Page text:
The Magazine's review of blogs
By Alan Connor
Complaints from religious campaigners have led to supermarkets withdrawing comedy DVDs from shelves. Meet the bloggers who are raising merry hell.
"I believed that Sainsbury and other supermarkets followed the laws of supply and demand, rather than the demands of a small group of self-appointed guardians of morality."
It started this weekend. The stores are, so far, Sainsbury's and Woolworths; the campaigners, this time, are Christian... and the name of the offending comedy?
The first DVD to be removed from supermarkets on religious grounds is Jerry Springer: The Opera, a comedy musical that's memorable as much for its tendency to infuriate moralists as it is for its big bag of awards.
The opera features Springer facing Satan in Hell
When BBC Two screened the show earlier this year, the atmosphere was fraught, with arguments over how many swear words were in the programme (estimates ranged from 105 to a cheekier 1.7 billion), and reports of death threats against TV execs and an email campaign which opened with the line "The Sikhs have made a stand - but will Christians?" - a reference to the Behzti riots.
All of which might help to explain why it only took 10 to 20 complaints to Sainsbury's to yank the DVD from among the bleach and bangers.
And it's this big effect that a small number can have that's both infuriating and inspiring the bloggers who want to get Jerry Springer: The Opera back in the shops.
Free-flowing information is much-valued in the blogosphere, and the anti-Springer campaigners have brought together in opposition pagans, secularists, one MP, some gay and lesbian humanists, lawyers and Gagwatch, the anti-censorship blog which has as its logo a picture of Theo Van Gogh, the Dutch film-maker murdered by Islamic fundamentalists a year ago.
There are also various bloggers who don't affiliate themselves to any cause, but who are cross anyway.
Woolworths said it does not wish to act as censor but it was responding to "numerous complaints" by customers
Sainsbury's said it received 10 to 20 complaints which should be regarded in the context that it very rarely gets any complaints about DVDs
One such "concerned citizen" is Chicken Yoghurt:
"Remember those heady days after July 7 and the stoicism showed by this Bulldog Nation (or whatever shorthand the papers coined for ease of consumption)? I thought we weren't in the business of letting fundamentalists dictate how we live our lives and what we read and watch in our own homes, theatres, and cinemas. I thought we weren't going to give in to threats and blackmail. It would seem we are after all."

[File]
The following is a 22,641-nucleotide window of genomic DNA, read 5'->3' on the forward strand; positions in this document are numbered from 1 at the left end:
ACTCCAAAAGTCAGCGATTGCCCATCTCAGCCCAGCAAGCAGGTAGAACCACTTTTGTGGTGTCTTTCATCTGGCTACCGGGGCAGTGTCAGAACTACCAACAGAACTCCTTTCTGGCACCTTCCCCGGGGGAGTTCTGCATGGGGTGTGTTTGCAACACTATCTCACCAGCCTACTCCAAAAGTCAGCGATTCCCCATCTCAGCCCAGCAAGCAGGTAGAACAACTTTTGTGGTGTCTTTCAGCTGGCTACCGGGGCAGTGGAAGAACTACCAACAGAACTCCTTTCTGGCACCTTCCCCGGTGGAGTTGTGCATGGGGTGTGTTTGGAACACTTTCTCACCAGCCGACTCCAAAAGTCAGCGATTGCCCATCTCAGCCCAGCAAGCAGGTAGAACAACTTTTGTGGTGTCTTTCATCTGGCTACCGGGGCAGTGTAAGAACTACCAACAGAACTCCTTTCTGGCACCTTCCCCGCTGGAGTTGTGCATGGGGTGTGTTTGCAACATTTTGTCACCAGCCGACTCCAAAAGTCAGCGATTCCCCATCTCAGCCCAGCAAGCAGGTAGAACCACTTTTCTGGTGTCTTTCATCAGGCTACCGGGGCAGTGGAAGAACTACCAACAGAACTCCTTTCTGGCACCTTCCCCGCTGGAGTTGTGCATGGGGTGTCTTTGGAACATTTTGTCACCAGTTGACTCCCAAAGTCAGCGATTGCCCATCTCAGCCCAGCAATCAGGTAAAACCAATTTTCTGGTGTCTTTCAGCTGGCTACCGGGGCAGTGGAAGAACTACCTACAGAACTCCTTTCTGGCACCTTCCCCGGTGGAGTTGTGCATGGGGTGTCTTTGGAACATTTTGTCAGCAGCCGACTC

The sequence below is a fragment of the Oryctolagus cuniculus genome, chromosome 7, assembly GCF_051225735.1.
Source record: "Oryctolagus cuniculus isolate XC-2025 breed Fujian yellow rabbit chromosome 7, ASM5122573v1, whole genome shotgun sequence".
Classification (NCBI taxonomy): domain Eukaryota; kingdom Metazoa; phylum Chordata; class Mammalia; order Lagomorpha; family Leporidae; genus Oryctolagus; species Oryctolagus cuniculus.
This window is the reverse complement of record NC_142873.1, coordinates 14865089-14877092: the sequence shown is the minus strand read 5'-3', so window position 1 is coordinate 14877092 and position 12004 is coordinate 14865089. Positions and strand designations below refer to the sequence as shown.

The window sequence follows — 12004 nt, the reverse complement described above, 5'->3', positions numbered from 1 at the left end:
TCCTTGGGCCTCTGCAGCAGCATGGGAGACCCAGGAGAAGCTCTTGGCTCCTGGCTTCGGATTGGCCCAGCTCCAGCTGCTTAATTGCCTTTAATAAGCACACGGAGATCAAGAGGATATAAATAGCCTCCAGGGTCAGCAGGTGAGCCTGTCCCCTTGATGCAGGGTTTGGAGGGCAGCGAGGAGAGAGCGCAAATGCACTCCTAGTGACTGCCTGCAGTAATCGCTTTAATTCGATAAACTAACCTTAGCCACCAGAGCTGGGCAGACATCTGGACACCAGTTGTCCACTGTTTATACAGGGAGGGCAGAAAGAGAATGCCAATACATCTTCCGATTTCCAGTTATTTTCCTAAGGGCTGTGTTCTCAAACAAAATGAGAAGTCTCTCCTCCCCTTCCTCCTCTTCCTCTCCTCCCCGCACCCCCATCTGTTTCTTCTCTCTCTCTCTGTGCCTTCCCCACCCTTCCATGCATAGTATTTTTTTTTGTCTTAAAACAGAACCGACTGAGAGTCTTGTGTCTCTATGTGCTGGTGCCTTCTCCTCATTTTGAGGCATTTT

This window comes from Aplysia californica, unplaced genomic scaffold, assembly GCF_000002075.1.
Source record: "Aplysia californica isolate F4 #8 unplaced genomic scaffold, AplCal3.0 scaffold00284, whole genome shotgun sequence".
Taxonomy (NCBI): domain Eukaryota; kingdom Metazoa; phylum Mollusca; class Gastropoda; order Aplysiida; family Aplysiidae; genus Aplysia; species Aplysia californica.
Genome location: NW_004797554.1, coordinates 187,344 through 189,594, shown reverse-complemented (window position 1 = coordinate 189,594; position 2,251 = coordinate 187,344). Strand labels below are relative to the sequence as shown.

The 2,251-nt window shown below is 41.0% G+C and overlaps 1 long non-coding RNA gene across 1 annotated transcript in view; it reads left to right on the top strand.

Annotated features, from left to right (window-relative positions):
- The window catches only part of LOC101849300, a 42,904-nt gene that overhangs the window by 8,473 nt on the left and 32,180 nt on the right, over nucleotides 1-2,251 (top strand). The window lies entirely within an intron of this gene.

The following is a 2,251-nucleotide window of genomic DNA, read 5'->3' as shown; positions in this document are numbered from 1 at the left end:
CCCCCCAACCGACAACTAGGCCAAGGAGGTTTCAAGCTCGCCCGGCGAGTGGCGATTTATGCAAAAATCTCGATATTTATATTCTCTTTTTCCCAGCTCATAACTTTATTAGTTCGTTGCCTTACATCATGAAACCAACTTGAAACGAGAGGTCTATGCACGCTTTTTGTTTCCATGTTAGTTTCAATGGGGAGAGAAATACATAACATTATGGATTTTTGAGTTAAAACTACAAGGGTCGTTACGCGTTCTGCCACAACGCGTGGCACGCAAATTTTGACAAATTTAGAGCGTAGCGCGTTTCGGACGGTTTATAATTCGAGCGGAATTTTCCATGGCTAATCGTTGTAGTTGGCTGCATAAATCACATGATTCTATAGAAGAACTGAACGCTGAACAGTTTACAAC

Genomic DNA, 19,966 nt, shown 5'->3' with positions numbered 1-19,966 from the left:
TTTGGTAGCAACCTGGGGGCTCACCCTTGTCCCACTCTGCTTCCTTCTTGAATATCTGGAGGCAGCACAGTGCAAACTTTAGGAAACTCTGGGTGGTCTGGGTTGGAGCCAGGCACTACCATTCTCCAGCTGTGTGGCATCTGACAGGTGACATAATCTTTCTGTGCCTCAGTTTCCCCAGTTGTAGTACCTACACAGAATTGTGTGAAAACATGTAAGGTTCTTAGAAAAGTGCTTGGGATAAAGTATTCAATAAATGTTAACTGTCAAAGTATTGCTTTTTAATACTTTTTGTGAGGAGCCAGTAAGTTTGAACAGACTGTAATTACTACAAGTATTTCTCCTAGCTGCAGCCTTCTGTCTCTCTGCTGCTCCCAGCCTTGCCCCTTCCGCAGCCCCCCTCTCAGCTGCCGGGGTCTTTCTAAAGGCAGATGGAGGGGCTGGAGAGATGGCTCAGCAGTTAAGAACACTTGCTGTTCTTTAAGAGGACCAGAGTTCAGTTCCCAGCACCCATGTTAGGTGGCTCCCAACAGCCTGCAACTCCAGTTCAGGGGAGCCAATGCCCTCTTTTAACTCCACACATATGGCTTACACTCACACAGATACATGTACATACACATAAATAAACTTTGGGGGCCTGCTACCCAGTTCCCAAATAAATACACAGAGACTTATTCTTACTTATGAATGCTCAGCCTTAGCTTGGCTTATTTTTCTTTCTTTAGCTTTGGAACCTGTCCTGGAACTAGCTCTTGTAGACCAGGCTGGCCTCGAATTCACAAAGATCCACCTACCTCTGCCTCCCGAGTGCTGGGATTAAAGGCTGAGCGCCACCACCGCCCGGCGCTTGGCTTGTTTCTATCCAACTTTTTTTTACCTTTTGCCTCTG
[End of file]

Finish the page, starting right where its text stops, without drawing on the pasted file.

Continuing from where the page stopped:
So what have the bloggers got planned?
The voice of the people?
Well, one thing they've noticed is how the internet can be a better spur to action around an event than the event itself.
84% of the complaints to the BBC were before the programme had been shown; likewise Janet Jackson's nipple didn't prompt a single email complaint until the circular emails urging folk to "write the FCC" appeared in subsequent days. They're two of the more prominent examples of a trend described by Blithering Bunny as "protests from non-PC groups".
It makes sense: email and blogs have negligible costs, no matter how many people you're trying to reach, and have a knack of making messages leap from one interested group of people into another. And if you're canny, you become a representative of the people without even having to have a members' organisation.
Weblog Watch is the BBC News Magazine's weekly review of blogs
And this is more or less the model that the pro-Springer bloggers are going for, too: letting the news of the decision bounce from political weblogs to free speech ones; from personal sites to religious ones. The chief - and familiar - tactic is a consumer boycott - the letters are going out to Sainsbury's and Woolworths telling them they'll be losing Christmas trade, and Tim Ireland of Bloggerheads has even CC:ed Father Christmas.
Will they make themselves heard? Weary of receiving standardised replies, they're also plotting to buy shares in the relevant corporations so as to be able to raise merry hell at AGMs. They're also pledging to complain to store managers in person.
So, who will prevail in this unholy row?
The anti-Springer campaigners may not be legion, but they're not lacking in commitment. Meanwhile, the bloggers have got the numbers, but blogging is a hobby, not a religion.
Not yet, anyway.
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